As other answers have already pointed out, the photograph employs an unusual perspective. This is accentuated by its subject matter: the Funkturm is a particularly slender structure with a relatively narrow base, which contributes to the almost vertigo-inducing perspectival effect. Contributing to this "off" feeling is also the fact that very few if any lines in the subject matter are parallel with the edges of the frame.
The photograph was taken in 1928. As other answers have already pointed out, Moholy-Nagy may have used a camera-on-a-stick approach or simply rotated the print. The former approach would have been greatly facilitated by the use of a small camera, and given that the Leica I had been introduced in 1925, one might assume Moholy-Nagy employed a 35mm camera for this acrobatic task. However, according to MOMA, the camera used was an Ernemann 6x9 (perhaps one of these or these) – so, medium format, and in all likelihood not a wide-angle lens. The film used was, obviously, black and white.
There are various (silver gelatin) prints of this photograph in different museums around the world. Some of the digital reproductions suggest chemical toning such as sepia, but some don't.
To set the photograph in a reasonable context of interpretation, it is useful to consider the following quote, attributed to Moholy-Nagy in the George Eastman House Collection History of Photography (Taschen Bibliotheca Universalis, p. 517):
The reality of our century is technology: the invention, construction, and maintenance of machines. To be a user of machines is to be of the spirit of this century. Machines have replaced the transcendental spiritualism of past eras.
The Funkturm is, in a very real sense, a machine, and a construction which requires maintenance. Moholy-Nagy's quote may then be read as an exhortation to turn away from traditional aesthetics when "reading" the photograph: the aesthetics of past eras are useless, since they are of the wrong spirit. What we have here is a confluence of shapes, and arguably little of the photo makes sense, outside a purely abstract, formal frame of reference, unless one already knows what the Funkturm looks like from more conventional angles. What are the little shapes on the ground? (They turn out to be café tables, chairs and parasols – but they might as well be some unidentifiable radio tower apparatus, or little aeroplanes and petrol tanks, or a million other things, from this perspective.) Why do some of the shadows appear broken, and some appear to appear from nowhere? (Because what on first sight looks like the ground, at the "base" of the tower, is actually the roof of the restaurant at 52 metres – but this is impossible to read from the photo alone.)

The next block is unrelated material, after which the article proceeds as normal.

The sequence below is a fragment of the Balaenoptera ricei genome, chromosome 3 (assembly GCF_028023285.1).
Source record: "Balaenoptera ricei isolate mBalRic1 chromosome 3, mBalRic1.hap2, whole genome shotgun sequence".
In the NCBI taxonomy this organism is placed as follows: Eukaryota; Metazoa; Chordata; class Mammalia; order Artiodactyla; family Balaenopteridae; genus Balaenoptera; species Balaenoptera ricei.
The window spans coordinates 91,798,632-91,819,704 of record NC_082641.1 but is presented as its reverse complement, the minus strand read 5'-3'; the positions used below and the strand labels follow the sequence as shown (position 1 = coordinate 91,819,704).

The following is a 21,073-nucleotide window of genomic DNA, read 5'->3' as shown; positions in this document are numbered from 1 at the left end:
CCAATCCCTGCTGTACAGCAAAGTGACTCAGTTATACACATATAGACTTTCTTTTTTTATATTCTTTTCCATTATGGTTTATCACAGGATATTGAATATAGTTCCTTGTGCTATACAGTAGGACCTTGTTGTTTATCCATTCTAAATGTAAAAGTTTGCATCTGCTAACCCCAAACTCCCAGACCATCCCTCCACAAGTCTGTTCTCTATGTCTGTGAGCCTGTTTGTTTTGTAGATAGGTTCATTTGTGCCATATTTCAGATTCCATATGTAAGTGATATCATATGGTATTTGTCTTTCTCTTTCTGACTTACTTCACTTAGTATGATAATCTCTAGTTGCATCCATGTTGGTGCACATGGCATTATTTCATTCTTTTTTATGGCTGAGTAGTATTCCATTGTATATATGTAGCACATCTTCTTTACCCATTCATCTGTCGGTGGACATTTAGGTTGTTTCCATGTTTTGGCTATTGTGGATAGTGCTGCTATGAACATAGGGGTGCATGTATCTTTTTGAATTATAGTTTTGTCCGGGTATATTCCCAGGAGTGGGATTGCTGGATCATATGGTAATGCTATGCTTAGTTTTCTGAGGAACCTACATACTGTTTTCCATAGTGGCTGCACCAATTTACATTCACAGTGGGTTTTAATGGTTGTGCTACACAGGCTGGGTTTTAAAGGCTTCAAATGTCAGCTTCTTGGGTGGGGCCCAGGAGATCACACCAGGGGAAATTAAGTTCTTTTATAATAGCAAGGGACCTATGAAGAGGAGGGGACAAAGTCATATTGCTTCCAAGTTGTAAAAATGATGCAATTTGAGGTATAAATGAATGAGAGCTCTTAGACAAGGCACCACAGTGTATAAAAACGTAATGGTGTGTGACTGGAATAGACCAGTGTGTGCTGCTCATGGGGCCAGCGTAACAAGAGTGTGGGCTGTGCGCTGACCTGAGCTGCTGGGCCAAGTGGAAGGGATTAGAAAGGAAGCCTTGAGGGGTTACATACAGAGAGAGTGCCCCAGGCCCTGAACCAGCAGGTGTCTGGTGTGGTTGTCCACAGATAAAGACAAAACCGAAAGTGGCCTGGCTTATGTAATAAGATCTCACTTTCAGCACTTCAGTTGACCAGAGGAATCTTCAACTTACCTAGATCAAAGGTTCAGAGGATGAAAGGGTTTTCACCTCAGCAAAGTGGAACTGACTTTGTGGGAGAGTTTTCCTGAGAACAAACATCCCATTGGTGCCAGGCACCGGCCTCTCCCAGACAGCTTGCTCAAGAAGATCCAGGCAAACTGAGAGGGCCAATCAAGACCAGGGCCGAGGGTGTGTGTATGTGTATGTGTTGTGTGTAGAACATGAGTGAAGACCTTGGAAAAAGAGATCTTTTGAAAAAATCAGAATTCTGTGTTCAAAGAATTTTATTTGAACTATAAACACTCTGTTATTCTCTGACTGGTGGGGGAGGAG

Thanks to this perspective play, it is impossible to take the photograph as a literal, realist recording of the architectural structure. Ironically, the chosen high perspective flattens the structure into a mess of shapes, both linear and circular. This invites reading the photograph, as one earlier answer has suggested, the way a Bauhaus painting might be read. But a comparison is also invited with the photogram, a purposely abstract technique Moholy-Nagy also used to great effect.